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I want to implement a heartbeat mechanism in which the child process will periodically ping the parent to tell parent it is still alive. I implement the ping task with threadPool's scheduleWithFixedDelay method in this way:

   pingService.scheduleWithFixedDelay(new PingGroomServer(umbilical,
          taskId), 0, pingPeriod, TimeUnit.MILLISECONDS);  

umbilical is the RPC client to parent process?

Can scheduleWithFixedDelay be scheduled with the fixed delay? Will the ping thread be stopped during Stop-The-World GC? Actually, I still miss the heartbeat even after I wait for 6 * pingPeriod ms.

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Yes, Stop-The-World-GC does "stop the world". Even without it, I think these timers are not completely guaranteed to fire exactly on time (just not before time). –  Thilo Sep 13 '13 at 2:01
1  
poor question. Not enough detail. Do you miss all heartbeats or some times? Did you run with -verbose:gc and some logging and was the correlation between missed pings and gc? –  MK. Sep 13 '13 at 2:03

2 Answers 2

So there are several choices for a more deterministic runtime (Gc pauses, thread sheduling etc) in your application

  1. Go predicable, go realtime. One way is to heading for a realtime Java implementation based on RTSJ or other realtime Java implementations like: http://fiji-systems.com/ http://www.aicas.com/ http://www-03.ibm.com/linux/realtime.html
  2. Go low latency, go no stop-the-world GC. One other way is to use Java implementations with no stop-the-world Garbage collection pauses, like the Zing JVM from Azul systems which uses a low latency concurrent collector. http://www.azulsystems.com/solutions/low-latency/overview

Since the above choices may is a rather big step for a small application there are things you can do with a "classic" Java implementation.

So, if you want short GC pauses with a Oracle/OpenJDK JVM there are some rule of thumbs:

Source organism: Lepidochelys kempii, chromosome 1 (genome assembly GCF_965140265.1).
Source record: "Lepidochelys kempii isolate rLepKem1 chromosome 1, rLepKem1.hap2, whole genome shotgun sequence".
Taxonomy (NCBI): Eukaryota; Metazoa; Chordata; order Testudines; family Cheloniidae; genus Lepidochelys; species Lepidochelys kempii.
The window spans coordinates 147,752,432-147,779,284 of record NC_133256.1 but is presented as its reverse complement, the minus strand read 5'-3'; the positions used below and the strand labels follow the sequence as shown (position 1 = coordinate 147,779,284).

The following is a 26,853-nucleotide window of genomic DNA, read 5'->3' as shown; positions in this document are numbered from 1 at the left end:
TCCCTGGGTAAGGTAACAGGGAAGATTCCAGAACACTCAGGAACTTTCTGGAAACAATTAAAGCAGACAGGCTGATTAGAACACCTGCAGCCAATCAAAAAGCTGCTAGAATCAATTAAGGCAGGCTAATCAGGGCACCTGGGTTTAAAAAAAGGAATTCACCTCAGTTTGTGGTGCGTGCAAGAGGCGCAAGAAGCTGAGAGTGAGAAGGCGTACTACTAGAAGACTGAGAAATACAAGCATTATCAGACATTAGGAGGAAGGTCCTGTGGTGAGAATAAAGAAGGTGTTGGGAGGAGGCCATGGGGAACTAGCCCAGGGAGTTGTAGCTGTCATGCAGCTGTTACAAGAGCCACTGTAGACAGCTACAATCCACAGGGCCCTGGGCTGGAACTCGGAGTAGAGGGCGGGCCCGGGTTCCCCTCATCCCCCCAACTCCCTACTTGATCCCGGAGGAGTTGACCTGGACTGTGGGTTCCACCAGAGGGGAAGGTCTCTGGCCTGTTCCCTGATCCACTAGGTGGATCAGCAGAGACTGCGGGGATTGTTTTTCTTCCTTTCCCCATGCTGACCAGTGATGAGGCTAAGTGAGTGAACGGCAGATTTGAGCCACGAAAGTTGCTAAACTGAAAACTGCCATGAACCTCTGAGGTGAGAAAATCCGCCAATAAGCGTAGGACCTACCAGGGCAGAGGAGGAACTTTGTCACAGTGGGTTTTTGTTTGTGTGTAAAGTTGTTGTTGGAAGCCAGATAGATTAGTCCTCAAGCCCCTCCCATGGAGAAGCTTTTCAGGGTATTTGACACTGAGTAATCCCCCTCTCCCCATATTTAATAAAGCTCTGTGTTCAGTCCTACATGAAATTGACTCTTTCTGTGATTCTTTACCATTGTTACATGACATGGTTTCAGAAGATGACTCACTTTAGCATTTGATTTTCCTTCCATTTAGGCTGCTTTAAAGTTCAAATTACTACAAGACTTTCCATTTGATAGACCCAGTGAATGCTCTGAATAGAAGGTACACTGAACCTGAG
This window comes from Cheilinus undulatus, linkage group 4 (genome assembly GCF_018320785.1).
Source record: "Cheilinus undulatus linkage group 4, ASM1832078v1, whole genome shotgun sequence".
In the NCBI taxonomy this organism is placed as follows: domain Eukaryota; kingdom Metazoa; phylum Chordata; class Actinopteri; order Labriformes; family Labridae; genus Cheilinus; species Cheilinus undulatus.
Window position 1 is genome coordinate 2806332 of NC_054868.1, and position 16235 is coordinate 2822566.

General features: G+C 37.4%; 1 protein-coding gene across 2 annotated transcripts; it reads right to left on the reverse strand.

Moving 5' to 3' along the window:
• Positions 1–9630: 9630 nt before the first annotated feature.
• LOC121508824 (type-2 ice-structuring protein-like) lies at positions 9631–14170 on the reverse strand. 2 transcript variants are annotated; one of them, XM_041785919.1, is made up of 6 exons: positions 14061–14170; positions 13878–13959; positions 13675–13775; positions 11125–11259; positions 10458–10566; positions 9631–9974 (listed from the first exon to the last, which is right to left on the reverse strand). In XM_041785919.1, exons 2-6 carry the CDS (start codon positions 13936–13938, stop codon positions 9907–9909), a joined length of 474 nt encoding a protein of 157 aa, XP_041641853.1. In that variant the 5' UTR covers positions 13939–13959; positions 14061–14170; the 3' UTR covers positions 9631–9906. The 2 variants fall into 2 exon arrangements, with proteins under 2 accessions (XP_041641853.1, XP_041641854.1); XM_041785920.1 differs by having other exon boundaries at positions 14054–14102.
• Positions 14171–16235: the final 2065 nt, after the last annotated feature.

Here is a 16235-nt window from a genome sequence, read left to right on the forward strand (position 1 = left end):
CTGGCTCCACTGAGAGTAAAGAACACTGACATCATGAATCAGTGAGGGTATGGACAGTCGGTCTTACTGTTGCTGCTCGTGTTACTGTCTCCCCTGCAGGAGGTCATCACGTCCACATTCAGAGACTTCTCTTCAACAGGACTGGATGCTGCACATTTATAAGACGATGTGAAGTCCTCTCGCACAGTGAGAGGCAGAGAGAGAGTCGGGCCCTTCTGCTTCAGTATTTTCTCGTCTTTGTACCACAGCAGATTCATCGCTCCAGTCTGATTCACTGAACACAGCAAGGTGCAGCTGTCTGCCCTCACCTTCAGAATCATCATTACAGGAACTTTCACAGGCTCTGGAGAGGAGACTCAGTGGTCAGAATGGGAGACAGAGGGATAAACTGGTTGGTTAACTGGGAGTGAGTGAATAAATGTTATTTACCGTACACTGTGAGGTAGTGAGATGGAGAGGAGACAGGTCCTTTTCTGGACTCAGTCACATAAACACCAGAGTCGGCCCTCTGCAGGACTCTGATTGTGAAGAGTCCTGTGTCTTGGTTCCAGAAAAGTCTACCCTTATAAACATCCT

• Hardware - This is the most important. You must have a SMP system with a fast multi-threaded CPU and fast memory modules. Avoid swapping. So the faster hardware you have, the faster the Garbage collector will perform.
  • Use a multithreaded garbage collector. If you are using the Oracle JVM go for G1 or parallelGC (aka throughput collector)
  • Use a small heap, the larger heap the more space must be handled by the Garbage collector.
  • Tune memory (heap) ergonomics. Fine tune your memory ergonomics, let the objects be collected in the young generation (and not be promoted to the old generation) to avoid Full garbage collections.

Another answer to a similar question: Why will a full gc on small heap takes 5 seconds?

For more information about GC ergonomics: http://www.oracle.com/technetwork/java/javase/gc-tuning-6-140523.html

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Yes, stop-the-world is exactly what it says it is - every thread that accesses objects on the heap that is not specifically involved with the garbage collector is stopped.

If you want a heartbeat in java, best to farm out to a separate VM running just that code so the VM pauses are not so long. Or better still, not rely upon millisecond timing - you can't assume that level of scheduling amongst processes in desktop OSs.

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